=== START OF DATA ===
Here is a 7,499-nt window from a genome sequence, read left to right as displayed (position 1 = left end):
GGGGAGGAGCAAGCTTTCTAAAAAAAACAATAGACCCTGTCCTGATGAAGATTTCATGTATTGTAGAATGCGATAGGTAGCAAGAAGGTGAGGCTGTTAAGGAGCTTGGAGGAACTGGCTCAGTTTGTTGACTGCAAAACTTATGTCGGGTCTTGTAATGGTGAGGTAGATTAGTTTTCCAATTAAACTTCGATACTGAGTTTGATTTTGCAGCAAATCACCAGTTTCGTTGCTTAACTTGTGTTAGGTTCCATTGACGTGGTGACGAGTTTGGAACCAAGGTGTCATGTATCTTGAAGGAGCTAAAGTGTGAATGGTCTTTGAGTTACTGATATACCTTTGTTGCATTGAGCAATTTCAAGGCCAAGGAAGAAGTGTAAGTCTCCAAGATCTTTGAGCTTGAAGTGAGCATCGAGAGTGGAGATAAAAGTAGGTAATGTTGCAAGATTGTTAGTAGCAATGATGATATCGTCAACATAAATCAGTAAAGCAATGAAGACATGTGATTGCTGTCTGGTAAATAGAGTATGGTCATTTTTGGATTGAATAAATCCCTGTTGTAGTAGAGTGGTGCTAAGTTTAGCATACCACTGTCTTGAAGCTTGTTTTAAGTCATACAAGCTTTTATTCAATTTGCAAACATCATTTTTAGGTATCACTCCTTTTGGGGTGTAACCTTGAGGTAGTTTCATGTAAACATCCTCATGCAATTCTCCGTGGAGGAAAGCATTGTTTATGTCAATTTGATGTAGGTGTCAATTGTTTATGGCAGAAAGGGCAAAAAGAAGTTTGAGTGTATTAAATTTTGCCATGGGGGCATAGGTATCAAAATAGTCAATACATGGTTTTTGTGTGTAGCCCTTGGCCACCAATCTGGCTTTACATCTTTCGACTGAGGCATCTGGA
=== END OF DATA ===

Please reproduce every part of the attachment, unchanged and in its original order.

Here is a 7,499-nt window from a genome sequence, read left to right as displayed (position 1 = left end):
GGGGAGGAGCAAGCTTTCTAAAAAAAACAATAGACCCTGTCCTGATGAAGATTTCATGTATTGTAGAATGCGATAGGTAGCAAGAAGGTGAGGCTGTTAAGGAGCTTGGAGGAACTGGCTCAGTTTGTTGACTGCAAAACTTATGTCGGGTCTTGTAATGGTGAGGTAGATTAGTTTTCCAATTAAACTTCGATACTGAGTTTGATTTTGCAGCAAATCACCAGTTTCGTTGCTTAACTTGTGTTAGGTTCCATTGACGTGGTGACGAGTTTGGAACCAAGGTGTCATGTATCTTGAAGGAGCTAAAGTGTGAATGGTCTTTGAGTTACTGATATACCTTTGTTGCATTGAGCAATTTCAAGGCCAAGGAAGAAGTGTAAGTCTCCAAGATCTTTGAGCTTGAAGTGAGCATCGAGAGTGGAGATAAAAGTAGGTAATGTTGCAAGATTGTTAGTAGCAATGATGATATCGTCAACATAAATCAGTAAAGCAATGAAGACATGTGATTGCTGTCTGGTAAATAGAGTATGGTCATTTTTGGATTGAATAAATCCCTGTTGTAGTAGAGTGGTGCTAAGTTTAGCATACCACTGTCTTGAAGCTTGTTTTAAGTCATACAAGCTTTTATTCAATTTGCAAACATCATTTTTAGGTATCACTCCTTTTGGGGTGTAACCTTGAGGTAGTTTCATGTAAACATCCTCATGCAATTCTCCGTGGAGGAAAGCATTGTTTATGTCAATTTGATGTAGGTGTCAATTGTTTATGGCAGAAAGGGCAAAAAGAAGTTTGAGTGTATTAAATTTTGCCATGGGGGCATAGGTATCAAAATAGTCAATACATGGTTTTTGTGTGTAGCCCTTGGCCACCAATCTGGCTTTACATCTTTCGACTGAGGCATCTGGA